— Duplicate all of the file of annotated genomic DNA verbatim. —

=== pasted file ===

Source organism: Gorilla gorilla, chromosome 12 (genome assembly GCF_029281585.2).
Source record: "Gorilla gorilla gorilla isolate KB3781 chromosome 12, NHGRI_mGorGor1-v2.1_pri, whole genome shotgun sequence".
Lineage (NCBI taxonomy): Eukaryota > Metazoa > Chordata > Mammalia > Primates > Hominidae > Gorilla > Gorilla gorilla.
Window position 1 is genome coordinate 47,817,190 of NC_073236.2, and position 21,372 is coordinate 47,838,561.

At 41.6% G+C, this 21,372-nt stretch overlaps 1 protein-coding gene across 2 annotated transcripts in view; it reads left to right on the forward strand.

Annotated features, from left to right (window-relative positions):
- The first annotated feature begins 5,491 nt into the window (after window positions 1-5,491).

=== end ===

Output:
Source organism: Gorilla gorilla, chromosome 12 (genome assembly GCF_029281585.2).
Source record: "Gorilla gorilla gorilla isolate KB3781 chromosome 12, NHGRI_mGorGor1-v2.1_pri, whole genome shotgun sequence".
Lineage (NCBI taxonomy): Eukaryota > Metazoa > Chordata > Mammalia > Primates > Hominidae > Gorilla > Gorilla gorilla.
Window position 1 is genome coordinate 47,817,190 of NC_073236.2, and position 21,372 is coordinate 47,838,561.

At 41.6% G+C, this 21,372-nt stretch overlaps 1 protein-coding gene across 2 annotated transcripts in view; it reads left to right on the forward strand.

Annotated features, from left to right (window-relative positions):
- The first annotated feature begins 5,491 nt into the window (after window positions 1-5,491).